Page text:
Fisheries is a very important sector for the development of Viet Nam and contributes to the country’s food security, poverty alleviation, sustainable livelihood creation, economic growth, and generates rural employment. Fisheries exports brings US$8–10 billion per year to Viet Nam, compared to a total gross domestic product of around US$250 billion. Approximately four million people are directly employed in fishing and aquaculture of which 179,601 workers are engaged in capture sea fisheries. It is estimated that 10 percent of the population is either directly or indirectly employed in these sectors. Most Vietnamese fishers are small-scale operators. (Seafood Obtained via Illegal, Unreported, and Unregulated Fishing: U.S. Imports and Economic Impact on U.S. Commercial Fisheries, United States International Trade Commission, February 2021, publication Number 5168, page 184) and Overview of Fisheries and Aquaculture in Viet Nam (Available in Vietnamese only).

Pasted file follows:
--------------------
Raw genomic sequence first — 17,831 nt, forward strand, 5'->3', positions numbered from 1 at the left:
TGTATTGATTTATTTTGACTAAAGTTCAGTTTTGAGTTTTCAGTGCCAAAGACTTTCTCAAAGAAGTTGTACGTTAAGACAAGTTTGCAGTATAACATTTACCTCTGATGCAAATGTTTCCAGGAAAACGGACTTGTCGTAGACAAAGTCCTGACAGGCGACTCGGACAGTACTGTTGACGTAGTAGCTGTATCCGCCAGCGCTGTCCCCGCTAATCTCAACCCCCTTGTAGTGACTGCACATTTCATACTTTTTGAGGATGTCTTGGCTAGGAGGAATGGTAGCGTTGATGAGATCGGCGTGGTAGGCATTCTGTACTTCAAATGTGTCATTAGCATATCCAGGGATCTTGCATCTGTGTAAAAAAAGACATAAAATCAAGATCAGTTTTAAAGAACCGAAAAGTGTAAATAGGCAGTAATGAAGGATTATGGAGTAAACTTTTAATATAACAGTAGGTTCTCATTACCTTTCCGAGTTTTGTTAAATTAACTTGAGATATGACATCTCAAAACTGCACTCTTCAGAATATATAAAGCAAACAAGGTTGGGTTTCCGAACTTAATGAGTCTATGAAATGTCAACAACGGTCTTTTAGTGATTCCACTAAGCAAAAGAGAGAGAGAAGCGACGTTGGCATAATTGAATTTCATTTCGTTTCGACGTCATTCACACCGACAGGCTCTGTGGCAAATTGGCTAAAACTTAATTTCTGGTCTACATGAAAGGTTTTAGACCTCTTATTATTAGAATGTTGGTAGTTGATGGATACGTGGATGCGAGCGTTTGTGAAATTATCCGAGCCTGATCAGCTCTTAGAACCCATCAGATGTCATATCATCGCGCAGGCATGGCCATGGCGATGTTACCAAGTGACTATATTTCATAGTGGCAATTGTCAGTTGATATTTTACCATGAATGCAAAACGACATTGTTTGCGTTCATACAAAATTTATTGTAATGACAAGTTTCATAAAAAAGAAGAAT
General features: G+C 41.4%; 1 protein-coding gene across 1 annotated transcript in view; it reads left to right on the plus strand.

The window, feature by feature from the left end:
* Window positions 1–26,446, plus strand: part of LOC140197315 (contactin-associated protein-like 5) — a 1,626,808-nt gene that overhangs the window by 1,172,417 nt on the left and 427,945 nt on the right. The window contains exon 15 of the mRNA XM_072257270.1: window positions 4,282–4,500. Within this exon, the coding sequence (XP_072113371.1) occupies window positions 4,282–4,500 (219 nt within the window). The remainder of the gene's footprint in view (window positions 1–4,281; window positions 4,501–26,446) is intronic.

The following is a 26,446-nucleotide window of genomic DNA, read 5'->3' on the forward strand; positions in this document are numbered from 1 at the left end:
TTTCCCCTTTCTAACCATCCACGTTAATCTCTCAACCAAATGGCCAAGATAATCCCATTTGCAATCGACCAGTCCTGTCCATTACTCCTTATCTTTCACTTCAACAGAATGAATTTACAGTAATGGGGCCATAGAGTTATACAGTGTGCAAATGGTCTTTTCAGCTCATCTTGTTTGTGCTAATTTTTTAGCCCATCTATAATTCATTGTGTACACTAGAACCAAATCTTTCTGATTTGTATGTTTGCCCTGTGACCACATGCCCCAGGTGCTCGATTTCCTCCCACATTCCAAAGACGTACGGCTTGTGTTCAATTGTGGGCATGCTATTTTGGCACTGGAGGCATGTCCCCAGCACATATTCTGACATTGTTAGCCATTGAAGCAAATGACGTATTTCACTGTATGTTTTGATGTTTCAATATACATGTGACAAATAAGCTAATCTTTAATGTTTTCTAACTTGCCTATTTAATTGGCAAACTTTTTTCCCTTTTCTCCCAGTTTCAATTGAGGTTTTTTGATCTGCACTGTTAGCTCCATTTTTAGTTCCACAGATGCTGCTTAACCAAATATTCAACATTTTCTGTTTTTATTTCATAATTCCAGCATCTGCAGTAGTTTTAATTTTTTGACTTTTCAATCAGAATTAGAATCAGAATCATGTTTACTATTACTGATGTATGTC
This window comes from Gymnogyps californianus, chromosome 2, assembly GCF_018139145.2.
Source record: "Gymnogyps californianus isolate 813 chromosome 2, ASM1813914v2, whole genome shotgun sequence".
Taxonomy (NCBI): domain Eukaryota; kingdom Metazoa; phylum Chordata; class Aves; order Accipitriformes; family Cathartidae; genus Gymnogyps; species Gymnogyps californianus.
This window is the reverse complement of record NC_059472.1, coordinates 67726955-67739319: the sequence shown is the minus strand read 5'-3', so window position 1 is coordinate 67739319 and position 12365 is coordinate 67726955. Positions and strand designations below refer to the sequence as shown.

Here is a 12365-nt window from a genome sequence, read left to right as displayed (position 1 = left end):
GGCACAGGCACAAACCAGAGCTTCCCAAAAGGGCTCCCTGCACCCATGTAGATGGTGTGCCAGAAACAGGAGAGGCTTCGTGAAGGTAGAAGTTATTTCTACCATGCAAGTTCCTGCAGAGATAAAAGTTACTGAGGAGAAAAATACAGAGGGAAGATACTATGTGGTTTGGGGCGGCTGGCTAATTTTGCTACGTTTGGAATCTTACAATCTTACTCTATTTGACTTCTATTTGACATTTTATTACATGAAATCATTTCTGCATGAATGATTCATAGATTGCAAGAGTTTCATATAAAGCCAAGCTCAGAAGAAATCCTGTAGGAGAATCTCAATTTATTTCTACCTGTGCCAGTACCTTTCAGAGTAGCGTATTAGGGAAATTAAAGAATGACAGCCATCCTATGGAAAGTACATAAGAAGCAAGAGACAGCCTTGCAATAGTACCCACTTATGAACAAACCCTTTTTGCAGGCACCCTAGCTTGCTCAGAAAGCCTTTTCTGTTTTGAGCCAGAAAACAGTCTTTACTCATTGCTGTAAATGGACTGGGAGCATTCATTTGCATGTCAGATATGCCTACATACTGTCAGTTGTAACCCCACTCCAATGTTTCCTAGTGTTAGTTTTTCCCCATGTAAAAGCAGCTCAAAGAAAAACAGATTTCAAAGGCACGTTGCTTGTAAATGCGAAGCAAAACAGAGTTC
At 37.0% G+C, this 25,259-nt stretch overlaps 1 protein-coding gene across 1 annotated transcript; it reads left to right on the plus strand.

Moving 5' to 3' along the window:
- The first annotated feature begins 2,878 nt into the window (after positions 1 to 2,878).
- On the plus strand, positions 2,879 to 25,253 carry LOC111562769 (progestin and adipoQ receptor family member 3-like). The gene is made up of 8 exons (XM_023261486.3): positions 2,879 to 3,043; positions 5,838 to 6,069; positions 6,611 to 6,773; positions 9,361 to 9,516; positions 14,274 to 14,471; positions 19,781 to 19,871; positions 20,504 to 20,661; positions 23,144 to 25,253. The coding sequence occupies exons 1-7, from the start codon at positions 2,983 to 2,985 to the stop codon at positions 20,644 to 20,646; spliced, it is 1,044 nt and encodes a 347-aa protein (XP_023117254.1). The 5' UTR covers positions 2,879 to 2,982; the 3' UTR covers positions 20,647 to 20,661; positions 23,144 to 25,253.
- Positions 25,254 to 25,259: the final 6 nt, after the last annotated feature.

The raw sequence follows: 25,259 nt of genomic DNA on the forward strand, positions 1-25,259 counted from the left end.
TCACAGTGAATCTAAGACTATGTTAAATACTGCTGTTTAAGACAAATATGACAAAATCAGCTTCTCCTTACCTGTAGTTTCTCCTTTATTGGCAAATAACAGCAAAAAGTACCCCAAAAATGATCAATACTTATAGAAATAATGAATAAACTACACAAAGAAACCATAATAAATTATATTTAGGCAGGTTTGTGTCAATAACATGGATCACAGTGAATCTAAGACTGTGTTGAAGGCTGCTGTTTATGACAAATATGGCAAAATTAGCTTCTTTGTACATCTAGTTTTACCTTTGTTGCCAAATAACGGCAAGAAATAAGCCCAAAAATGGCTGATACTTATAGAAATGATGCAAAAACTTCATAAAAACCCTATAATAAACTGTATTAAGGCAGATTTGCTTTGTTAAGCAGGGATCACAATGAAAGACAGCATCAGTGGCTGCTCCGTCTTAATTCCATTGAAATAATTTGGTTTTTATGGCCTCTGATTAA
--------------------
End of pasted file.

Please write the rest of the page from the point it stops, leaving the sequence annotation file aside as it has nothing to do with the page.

There are currently over 540,000 Vietnamese migrant workers working abroad, among them, 12,000 are working in fishing sector. In the past three years, more than 4,000 fishers left every year to work abroad, mainly to Korea and Taiwan (China). Most migrant fishers find work abroad through 40 licensed recruitment agencies in Viet Nam. According to the Department of Overseas Labour, every year, migrant fishers send home approximately US$10 million in remittances. However, migrant fishers still face many challenges including paying exorbitant recruitment costs and fees, limited access to effective complaint mechanism and remedy, and difficulties in social and labour market reintegration upon return. The COVID-19 pandemic has put migrant workers, especially fishers, into more difficulties. Travel restrictions and other factors saw the number of outbound workers reduce by 50% in 2020 compared to the previous year. Tens of thousands migrant workers cannot return home, and are stranded having no job, no place to stay, and limited access to information and health care services in destination countries. In 2020, the National Assembly adopted the Law governing labour migration abroad (Law 69) which removed brokerage charge as a step to reduce recruitment fees and related costs to migrant workers. However, migrant workers still must pay a service charge and deposits to recruitment agencies to go abroad. The new Law 69 also prohibits discrimination, forced labour and trafficking in labour migration. Ship to Shore Rights South East Asia will continue to support legislative change, improved business practices, and stronger workers’ representation for the benefit of migrant workers in Viet Nam.